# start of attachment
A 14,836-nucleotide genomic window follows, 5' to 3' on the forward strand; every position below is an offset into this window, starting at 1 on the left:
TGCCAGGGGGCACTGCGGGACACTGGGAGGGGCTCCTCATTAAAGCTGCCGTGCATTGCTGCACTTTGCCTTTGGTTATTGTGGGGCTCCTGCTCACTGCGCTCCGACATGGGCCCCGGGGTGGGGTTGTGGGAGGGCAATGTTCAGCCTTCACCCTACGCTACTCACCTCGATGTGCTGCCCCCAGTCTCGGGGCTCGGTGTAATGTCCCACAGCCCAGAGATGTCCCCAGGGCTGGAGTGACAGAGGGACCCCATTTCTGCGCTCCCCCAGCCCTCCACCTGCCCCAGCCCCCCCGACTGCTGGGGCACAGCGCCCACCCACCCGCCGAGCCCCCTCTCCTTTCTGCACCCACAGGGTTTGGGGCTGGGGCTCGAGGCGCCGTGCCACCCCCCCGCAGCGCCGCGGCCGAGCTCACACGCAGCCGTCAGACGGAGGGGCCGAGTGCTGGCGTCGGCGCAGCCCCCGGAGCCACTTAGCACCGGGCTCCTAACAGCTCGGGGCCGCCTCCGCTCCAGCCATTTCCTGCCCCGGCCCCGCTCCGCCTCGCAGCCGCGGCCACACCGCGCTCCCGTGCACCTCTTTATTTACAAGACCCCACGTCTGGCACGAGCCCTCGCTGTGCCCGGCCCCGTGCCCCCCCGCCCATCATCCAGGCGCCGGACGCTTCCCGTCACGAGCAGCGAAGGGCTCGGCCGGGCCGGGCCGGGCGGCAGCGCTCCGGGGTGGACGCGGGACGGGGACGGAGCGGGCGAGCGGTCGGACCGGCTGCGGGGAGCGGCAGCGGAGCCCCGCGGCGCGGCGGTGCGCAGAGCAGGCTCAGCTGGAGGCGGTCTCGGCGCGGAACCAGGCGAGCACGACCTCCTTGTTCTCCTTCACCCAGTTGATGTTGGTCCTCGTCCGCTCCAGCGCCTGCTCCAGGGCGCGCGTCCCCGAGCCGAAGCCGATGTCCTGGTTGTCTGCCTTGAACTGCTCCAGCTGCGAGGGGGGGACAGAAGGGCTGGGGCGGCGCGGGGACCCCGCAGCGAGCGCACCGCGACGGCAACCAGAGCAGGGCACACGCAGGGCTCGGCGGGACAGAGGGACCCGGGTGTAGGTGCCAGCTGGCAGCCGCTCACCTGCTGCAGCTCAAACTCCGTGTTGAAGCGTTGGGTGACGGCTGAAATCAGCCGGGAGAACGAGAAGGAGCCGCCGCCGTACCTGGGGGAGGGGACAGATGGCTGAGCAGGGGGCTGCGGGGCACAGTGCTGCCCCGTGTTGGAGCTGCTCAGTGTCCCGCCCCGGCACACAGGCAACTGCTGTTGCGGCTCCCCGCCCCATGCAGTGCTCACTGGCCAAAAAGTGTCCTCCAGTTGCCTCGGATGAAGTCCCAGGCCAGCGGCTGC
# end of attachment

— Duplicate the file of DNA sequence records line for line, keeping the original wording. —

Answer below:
A 14,836-nucleotide genomic window follows, 5' to 3' on the forward strand; every position below is an offset into this window, starting at 1 on the left:
TGCCAGGGGGCACTGCGGGACACTGGGAGGGGCTCCTCATTAAAGCTGCCGTGCATTGCTGCACTTTGCCTTTGGTTATTGTGGGGCTCCTGCTCACTGCGCTCCGACATGGGCCCCGGGGTGGGGTTGTGGGAGGGCAATGTTCAGCCTTCACCCTACGCTACTCACCTCGATGTGCTGCCCCCAGTCTCGGGGCTCGGTGTAATGTCCCACAGCCCAGAGATGTCCCCAGGGCTGGAGTGACAGAGGGACCCCATTTCTGCGCTCCCCCAGCCCTCCACCTGCCCCAGCCCCCCCGACTGCTGGGGCACAGCGCCCACCCACCCGCCGAGCCCCCTCTCCTTTCTGCACCCACAGGGTTTGGGGCTGGGGCTCGAGGCGCCGTGCCACCCCCCCGCAGCGCCGCGGCCGAGCTCACACGCAGCCGTCAGACGGAGGGGCCGAGTGCTGGCGTCGGCGCAGCCCCCGGAGCCACTTAGCACCGGGCTCCTAACAGCTCGGGGCCGCCTCCGCTCCAGCCATTTCCTGCCCCGGCCCCGCTCCGCCTCGCAGCCGCGGCCACACCGCGCTCCCGTGCACCTCTTTATTTACAAGACCCCACGTCTGGCACGAGCCCTCGCTGTGCCCGGCCCCGTGCCCCCCCGCCCATCATCCAGGCGCCGGACGCTTCCCGTCACGAGCAGCGAAGGGCTCGGCCGGGCCGGGCCGGGCGGCAGCGCTCCGGGGTGGACGCGGGACGGGGACGGAGCGGGCGAGCGGTCGGACCGGCTGCGGGGAGCGGCAGCGGAGCCCCGCGGCGCGGCGGTGCGCAGAGCAGGCTCAGCTGGAGGCGGTCTCGGCGCGGAACCAGGCGAGCACGACCTCCTTGTTCTCCTTCACCCAGTTGATGTTGGTCCTCGTCCGCTCCAGCGCCTGCTCCAGGGCGCGCGTCCCCGAGCCGAAGCCGATGTCCTGGTTGTCTGCCTTGAACTGCTCCAGCTGCGAGGGGGGGACAGAAGGGCTGGGGCGGCGCGGGGACCCCGCAGCGAGCGCACCGCGACGGCAACCAGAGCAGGGCACACGCAGGGCTCGGCGGGACAGAGGGACCCGGGTGTAGGTGCCAGCTGGCAGCCGCTCACCTGCTGCAGCTCAAACTCCGTGTTGAAGCGTTGGGTGACGGCTGAAATCAGCCGGGAGAACGAGAAGGAGCCGCCGCCGTACCTGGGGGAGGGGACAGATGGCTGAGCAGGGGGCTGCGGGGCACAGTGCTGCCCCGTGTTGGAGCTGCTCAGTGTCCCGCCCCGGCACACAGGCAACTGCTGTTGCGGCTCCCCGCCCCATGCAGTGCTCACTGGCCAAAAAGTGTCCTCCAGTTGCCTCGGATGAAGTCCCAGGCCAGCGGCTGC